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Bastioned fortifications

Vauban’s great talent lies in optimizing bastioned fortifications, the defence system introduced and developed by first Italian and then Dutch engineers from the 16th century onwards. As opposed to medieval defence systems made up of high, thick walls, it is a system which drives defensive works into the ground thus rendering them less fragile.

Vauban used what already existed to complete the natural defences of towns and strategic communication routes: namely, he used the morphology of the terrain, the ground’s resources and the earth’s layers. He considered that the Alps, the Pyrenees and the Atlantic coast were natural obstacles which protected the country. Only one part of the territory was directly exposed, that of the vast Flanders plain where strongholds regularly changed hand during attacks. To protect this zone he suggested creating his "Pre carré" made up of a double line of fortified towns to protect the north-east border against the Spanish Netherlands.

To command towns, he built citadels on the urban wall, as at Arras, Besançon and Saint-Martin-de-Ré. Where no town existed he sometimes built one from scratch. Of the nine new towns that he built, four are still practically intact today, namely Longwy, Mont-Louis, Mont-Dauphin and Neuf-Brisach.

To defend the coasts, he developed several types of towers equipped with canons to watch over the open sea. Fort Pâté in the centre of the Gironde estuary is the most compact example. The Gilded Tower at Camaret sur Mer has a low battery to defend the entrance to the Brest harbour. Those at Tatihou and the Hougue in the Cotentin, planned to repel English attacks, are on the other hand equipped with canons on a terrasse about 25 metres above the ground. The bastioned tower, as in Besançon where several of the first examples are still preserved, illustrates that the tower was also useful far from the sea. In fact, this is Vauban’s answer for a narrow stretch of land where it was not possible to build a classic bastioned wall.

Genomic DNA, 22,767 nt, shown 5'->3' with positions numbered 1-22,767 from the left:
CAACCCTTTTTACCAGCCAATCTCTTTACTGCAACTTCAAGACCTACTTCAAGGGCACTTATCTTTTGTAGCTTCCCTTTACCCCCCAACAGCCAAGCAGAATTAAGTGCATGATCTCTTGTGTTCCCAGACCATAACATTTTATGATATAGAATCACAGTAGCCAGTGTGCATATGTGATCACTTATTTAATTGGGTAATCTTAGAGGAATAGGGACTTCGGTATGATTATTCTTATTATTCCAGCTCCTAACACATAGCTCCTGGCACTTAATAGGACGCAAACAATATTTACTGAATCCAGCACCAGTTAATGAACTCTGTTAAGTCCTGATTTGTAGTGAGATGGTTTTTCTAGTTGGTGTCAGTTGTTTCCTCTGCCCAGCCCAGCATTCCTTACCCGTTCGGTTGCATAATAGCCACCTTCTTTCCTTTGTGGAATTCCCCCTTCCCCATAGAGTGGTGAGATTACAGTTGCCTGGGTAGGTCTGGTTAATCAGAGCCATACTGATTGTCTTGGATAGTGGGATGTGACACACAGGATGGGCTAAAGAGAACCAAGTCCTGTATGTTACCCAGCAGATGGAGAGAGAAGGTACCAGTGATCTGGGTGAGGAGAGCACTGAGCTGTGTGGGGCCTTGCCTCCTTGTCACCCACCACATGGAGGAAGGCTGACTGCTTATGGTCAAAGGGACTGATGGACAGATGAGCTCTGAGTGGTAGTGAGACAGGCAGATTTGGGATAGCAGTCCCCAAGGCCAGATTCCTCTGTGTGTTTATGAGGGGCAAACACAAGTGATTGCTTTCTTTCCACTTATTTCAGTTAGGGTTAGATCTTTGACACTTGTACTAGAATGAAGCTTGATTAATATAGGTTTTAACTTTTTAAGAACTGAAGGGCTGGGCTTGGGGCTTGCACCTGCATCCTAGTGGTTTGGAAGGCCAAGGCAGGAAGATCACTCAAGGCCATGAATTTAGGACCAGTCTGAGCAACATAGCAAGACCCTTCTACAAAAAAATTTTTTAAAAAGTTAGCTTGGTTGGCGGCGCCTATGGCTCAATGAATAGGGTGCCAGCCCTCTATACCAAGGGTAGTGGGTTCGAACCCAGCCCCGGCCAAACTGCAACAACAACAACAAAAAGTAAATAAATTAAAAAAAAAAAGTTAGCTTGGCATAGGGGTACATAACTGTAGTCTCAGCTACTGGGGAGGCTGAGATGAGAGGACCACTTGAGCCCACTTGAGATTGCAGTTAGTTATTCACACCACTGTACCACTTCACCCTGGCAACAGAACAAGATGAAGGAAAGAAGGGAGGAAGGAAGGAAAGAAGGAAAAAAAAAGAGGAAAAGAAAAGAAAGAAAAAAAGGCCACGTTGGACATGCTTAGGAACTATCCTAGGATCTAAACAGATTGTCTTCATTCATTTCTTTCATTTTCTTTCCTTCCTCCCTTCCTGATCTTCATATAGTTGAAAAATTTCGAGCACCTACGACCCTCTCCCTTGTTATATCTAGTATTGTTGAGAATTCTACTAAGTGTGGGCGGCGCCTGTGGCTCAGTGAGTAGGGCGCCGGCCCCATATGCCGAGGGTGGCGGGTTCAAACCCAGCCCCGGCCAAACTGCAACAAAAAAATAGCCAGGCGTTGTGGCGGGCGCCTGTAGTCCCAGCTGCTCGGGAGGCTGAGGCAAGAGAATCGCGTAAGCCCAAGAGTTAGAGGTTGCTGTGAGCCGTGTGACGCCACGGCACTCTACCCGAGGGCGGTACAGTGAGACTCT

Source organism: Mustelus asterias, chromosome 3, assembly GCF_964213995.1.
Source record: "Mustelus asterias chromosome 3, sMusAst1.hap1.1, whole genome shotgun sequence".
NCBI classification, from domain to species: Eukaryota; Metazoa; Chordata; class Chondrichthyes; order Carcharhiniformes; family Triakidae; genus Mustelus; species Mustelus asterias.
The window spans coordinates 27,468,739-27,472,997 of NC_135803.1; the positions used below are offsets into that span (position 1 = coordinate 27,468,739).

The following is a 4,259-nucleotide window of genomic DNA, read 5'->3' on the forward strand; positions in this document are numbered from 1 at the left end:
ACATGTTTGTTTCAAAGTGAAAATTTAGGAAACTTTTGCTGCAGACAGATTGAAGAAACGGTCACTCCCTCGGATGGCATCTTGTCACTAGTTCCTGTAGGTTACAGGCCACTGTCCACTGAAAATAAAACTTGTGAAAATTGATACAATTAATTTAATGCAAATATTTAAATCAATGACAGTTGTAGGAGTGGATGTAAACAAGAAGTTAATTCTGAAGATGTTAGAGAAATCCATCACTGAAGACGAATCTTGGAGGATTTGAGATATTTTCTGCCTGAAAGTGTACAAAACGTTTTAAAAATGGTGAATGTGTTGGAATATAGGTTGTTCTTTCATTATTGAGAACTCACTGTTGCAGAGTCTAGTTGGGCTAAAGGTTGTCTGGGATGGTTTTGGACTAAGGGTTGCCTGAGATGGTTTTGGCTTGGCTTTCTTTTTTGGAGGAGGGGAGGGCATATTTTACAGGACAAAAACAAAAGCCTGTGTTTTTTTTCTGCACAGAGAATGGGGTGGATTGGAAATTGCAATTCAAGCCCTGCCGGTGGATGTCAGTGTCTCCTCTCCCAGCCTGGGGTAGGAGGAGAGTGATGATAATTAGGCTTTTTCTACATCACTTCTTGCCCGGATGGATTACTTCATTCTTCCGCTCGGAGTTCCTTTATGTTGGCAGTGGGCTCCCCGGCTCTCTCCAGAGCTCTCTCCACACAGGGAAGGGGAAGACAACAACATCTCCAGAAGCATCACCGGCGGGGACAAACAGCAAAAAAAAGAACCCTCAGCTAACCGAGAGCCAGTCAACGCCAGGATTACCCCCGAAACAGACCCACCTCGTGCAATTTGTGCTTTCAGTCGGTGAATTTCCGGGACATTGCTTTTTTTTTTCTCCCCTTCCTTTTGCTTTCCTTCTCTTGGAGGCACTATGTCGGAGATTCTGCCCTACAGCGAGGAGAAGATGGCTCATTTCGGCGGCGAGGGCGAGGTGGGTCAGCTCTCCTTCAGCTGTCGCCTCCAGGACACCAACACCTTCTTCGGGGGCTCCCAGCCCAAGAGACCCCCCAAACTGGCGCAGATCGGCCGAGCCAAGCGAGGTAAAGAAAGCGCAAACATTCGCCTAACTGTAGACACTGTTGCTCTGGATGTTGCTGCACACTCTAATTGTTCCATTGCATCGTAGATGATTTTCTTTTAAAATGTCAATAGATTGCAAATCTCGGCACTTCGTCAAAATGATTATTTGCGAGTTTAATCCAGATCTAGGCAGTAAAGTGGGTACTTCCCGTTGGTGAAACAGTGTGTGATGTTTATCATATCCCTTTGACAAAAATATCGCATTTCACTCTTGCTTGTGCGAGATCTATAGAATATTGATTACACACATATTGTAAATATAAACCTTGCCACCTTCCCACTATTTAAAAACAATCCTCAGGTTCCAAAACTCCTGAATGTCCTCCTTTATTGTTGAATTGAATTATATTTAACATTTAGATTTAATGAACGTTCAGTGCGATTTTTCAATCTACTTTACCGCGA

For both strategic and economic reasons, Vauban integrated strongholds that had often existed since the Middle Ages, into his fortification projects and adapted them. This was the case in Villefranche-de-Conflent and the Blaye citadel. We can also appreciate his sensibility to the conditions of the terrain through construction techniques used, notably to build Forts Pâté and Médoc located on marshland. Vauban strove to rationalize the fortifications that he conceived, but at times the geographical location of the site forced him to abandon all principles of standardization. Briançon in the Hautes Alpes is probably the best example.

Throughout the diversity of his work, Vauban succeeded in setting the standards for a certain number of buildings. He created models for different military buildings such as gates, corps de garde in front of the gates to guard the comings and goings to the fortress, powder magazines and barracks with the specific purpose of housing the troops who up until then had been accommodated with local residents.. However he built works according to local customs in each territory, giving top priority to the shape, and to the use of locally-sourced building materials.

Vauban considered each project to be unique, as it was mutually dependent on its context, and refused to write the fortification treaty requested by the king. His fortifications present a sober but sure aesthetic quality, which can be seen in the importance of the works and in their splendour, or at times in a provocative artistic expression such as on the pediments of the gates turned towards the enemy, embossed with the arms of the Sun King.